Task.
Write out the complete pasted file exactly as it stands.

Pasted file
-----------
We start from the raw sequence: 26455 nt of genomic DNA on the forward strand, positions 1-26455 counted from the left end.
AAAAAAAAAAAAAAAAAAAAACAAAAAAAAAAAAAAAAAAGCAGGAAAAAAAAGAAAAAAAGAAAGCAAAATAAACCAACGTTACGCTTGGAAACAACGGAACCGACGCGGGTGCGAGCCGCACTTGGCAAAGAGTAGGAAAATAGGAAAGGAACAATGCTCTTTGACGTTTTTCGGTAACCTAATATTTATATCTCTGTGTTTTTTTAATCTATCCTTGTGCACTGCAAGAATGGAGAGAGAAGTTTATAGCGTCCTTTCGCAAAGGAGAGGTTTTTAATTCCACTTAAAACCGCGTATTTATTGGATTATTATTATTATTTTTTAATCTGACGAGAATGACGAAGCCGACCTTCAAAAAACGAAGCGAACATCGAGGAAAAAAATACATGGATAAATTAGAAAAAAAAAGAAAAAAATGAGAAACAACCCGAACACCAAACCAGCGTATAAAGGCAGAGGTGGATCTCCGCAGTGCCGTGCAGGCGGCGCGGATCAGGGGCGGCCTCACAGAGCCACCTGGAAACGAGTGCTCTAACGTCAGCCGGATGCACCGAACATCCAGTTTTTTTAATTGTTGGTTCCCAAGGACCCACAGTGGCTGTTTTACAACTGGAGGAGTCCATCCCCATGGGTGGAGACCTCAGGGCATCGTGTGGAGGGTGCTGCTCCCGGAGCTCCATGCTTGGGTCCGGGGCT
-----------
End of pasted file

We start from the raw sequence: 26455 nt of genomic DNA on the forward strand, positions 1-26455 counted from the left end.
AAAAAAAAAAAAAAAAAAAAACAAAAAAAAAAAAAAAAAAGCAGGAAAAAAAAGAAAAAAAGAAAGCAAAATAAACCAACGTTACGCTTGGAAACAACGGAACCGACGCGGGTGCGAGCCGCACTTGGCAAAGAGTAGGAAAATAGGAAAGGAACAATGCTCTTTGACGTTTTTCGGTAACCTAATATTTATATCTCTGTGTTTTTTTAATCTATCCTTGTGCACTGCAAGAATGGAGAGAGAAGTTTATAGCGTCCTTTCGCAAAGGAGAGGTTTTTAATTCCACTTAAAACCGCGTATTTATTGGATTATTATTATTATTTTTTAATCTGACGAGAATGACGAAGCCGACCTTCAAAAAACGAAGCGAACATCGAGGAAAAAAATACATGGATAAATTAGAAAAAAAAAGAAAAAAATGAGAAACAACCCGAACACCAAACCAGCGTATAAAGGCAGAGGTGGATCTCCGCAGTGCCGTGCAGGCGGCGCGGATCAGGGGCGGCCTCACAGAGCCACCTGGAAACGAGTGCTCTAACGTCAGCCGGATGCACCGAACATCCAGTTTTTTTAATTGTTGGTTCCCAAGGACCCACAGTGGCTGTTTTACAACTGGAGGAGTCCATCCCCATGGGTGGAGACCTCAGGGCATCGTGTGGAGGGTGCTGCTCCCGGAGCTCCATGCTTGGGTCCGGGGCT